|Lee Marzano, Shin-yi - University Of Illinois|
|Hobbs, Houston - University Of Illinois|
|Nelson, Berlin - North Dakota State University|
|Eastburn, Darin - University Of Illinois|
Submitted to: Journal of Virology
Publication Type: Peer Reviewed Journal
Publication Acceptance Date: 2/16/2015
Publication Date: 5/1/2015
Publication URL: http://handle.nal.usda.gov/10113/61160
Citation: Lee Marzano, S., Hobbs, H.A., Nelson, B.D., Hartman, G.L., Eastburn, D.E., McCoppin, N.K., Domier, L.L. 2015. Transfection of Sclerotinia sclerotiorum with in vitro transcripts of a naturally occurring interspecific recombinant of Sclerotinia sclerotiorum hypovirus 2 significantly reduces virulence of the fungus. Journal of Virology. 89:5060-5071.
Interpretive Summary: Sclerotinia sclerotiorum is a fungal plant pathogen that causes necrotic diseases (e.g., white mold) in more than 400 plant species, which results in yield losses in major crops each year. However, the diseases caused by S. sclerotiorum have not been adequately controlled by conventional technologies thus far. Mycoviruses have been used successfully to reduce losses caused by fungal plant pathogens. In this study we infected S. sclerotiorum with a cloned copy of the genome of Sclerotinia sclerotiorum hypovirus 2 (SsHV2) and established a cause-and-effect relationship between SsHV2 infection and reductions in the virulence of the fungus. These results provide direct evidence that hypoviruses have the potential to reduce the severity of white mold diseases and will be of interest to researchers investigating biological controls of fungal diseases and interactions between fungal plant pathogens and mycoviruses.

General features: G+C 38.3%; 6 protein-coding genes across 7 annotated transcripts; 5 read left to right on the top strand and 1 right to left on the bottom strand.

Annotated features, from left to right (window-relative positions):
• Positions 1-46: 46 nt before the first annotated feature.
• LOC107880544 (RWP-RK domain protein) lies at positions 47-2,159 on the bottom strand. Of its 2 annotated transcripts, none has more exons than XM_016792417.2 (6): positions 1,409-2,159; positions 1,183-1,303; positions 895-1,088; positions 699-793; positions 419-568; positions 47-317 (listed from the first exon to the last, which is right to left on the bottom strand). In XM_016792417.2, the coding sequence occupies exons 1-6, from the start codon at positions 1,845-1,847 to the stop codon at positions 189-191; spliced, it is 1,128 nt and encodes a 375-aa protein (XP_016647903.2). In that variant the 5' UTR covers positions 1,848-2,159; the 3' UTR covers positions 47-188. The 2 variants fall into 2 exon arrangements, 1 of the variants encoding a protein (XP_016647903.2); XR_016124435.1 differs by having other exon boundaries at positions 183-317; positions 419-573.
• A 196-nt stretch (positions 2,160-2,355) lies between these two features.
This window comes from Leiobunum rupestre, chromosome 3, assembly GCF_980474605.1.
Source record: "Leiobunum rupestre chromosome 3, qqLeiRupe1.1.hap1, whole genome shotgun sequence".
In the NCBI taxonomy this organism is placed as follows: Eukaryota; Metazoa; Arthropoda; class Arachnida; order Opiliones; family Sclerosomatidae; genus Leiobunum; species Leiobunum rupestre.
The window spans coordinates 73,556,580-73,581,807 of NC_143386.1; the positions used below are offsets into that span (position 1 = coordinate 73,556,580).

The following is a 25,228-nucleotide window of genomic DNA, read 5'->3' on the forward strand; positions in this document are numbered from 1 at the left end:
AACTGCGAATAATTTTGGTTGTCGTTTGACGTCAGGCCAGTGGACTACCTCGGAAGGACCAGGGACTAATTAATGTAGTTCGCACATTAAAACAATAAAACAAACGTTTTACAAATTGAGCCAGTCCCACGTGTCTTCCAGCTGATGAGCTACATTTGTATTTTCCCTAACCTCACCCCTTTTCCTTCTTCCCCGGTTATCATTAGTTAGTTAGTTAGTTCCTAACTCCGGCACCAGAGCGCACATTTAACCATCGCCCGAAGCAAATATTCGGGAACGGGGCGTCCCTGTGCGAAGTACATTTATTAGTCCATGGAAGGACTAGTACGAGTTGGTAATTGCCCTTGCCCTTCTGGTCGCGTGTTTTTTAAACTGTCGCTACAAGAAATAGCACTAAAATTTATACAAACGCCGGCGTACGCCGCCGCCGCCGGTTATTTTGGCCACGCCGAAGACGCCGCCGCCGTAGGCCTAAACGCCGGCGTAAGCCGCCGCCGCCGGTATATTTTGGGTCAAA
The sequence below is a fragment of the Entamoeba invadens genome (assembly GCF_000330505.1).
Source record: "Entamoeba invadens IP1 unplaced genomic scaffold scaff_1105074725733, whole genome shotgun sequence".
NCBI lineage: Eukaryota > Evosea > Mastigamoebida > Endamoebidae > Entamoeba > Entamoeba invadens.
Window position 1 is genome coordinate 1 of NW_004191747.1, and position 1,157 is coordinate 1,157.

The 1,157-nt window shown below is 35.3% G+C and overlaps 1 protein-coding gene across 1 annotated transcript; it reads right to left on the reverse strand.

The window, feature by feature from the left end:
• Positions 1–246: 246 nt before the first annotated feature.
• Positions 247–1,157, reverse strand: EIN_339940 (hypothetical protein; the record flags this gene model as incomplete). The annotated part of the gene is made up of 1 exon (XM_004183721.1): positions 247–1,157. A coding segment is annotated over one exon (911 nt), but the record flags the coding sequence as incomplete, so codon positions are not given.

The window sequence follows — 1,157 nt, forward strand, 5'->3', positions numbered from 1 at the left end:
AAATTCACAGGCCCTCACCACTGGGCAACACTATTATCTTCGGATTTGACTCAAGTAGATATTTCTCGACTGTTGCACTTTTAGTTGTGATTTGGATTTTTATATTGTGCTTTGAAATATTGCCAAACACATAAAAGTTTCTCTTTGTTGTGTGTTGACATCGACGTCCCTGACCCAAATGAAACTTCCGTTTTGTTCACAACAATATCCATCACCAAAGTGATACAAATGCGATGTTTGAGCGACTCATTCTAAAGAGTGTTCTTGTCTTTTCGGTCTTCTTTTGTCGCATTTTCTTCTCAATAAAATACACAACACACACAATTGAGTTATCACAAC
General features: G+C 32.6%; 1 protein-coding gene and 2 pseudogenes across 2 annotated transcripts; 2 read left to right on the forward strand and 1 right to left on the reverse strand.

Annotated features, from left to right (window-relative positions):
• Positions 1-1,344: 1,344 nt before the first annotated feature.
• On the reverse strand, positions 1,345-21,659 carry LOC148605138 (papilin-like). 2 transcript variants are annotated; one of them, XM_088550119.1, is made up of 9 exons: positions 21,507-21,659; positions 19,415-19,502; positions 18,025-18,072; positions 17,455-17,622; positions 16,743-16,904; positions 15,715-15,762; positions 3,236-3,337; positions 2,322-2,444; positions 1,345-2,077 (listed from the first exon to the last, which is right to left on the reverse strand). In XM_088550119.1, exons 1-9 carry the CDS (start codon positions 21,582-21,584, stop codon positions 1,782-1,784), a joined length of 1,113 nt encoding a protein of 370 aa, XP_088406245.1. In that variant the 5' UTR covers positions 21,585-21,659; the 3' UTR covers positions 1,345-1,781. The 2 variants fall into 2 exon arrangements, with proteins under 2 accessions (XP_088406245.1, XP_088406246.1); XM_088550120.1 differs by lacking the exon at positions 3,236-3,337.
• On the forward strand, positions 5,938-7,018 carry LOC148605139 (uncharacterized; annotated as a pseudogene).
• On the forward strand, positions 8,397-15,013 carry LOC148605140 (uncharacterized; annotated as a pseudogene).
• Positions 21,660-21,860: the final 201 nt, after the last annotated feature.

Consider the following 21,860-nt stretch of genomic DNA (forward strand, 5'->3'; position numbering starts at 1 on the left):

Technical Abstract: A recombinant strain of Sclerotinia sclerotiorum hypovirus 2 (SsHV2) was identified from a North American Sclerotinia sclerotiorum isolate (#328) from lettuce (Lactuca sativa L.) by high-throughput sequencing of total RNA. The 5’ and 3’ terminal regions of the genome were determined by rapid amplification of cDNA ends. The assembled nucleotide sequence was up to 92% identical to two recently reported SsHV2 strains, but contained a deletion near its 5’ terminus of more than 1.2 kb relative to the other SsHV2 strains and an insertion of 524 nt that was distantly related to Valsa ceratosperma hypovirus 1. This suggests that the new isolate is a heterologous recombinant of SsHV2 with a yet uncharacterized hypovirus. We named the new strain Sclerotinia sclerotiorum hypovirus 2 Lactuca (SsHV2L) and deposited the sequence in Genbank with accession number KF898354. Sclerotinia sclerotiorum isolate #328 was coinfected with a strain of Sclerotinia sclerotiorum endornavirus 1 and debilitated compared to cultures of the same isolate that had been cured of virus infection by cycloheximide treatment and hyphal tipping. To confirm that SsHV2L was the causal agent of hypovirulence, a full-length cDNA of the greater than 14 kb viral genome was cloned. Transcripts corresponding to the viral RNA were synthesized in vitro and transfected into a virus-free isolate of S. sclerotiorum, DK3. Isolate DK3 transfected with SsHV2L was hypovirulent on soybean and lettuce and exhibited delayed maturation of sclerotia relative to virus-free DK3, completing Koch’s postulates for the association of hypovirulence with SsHV2L.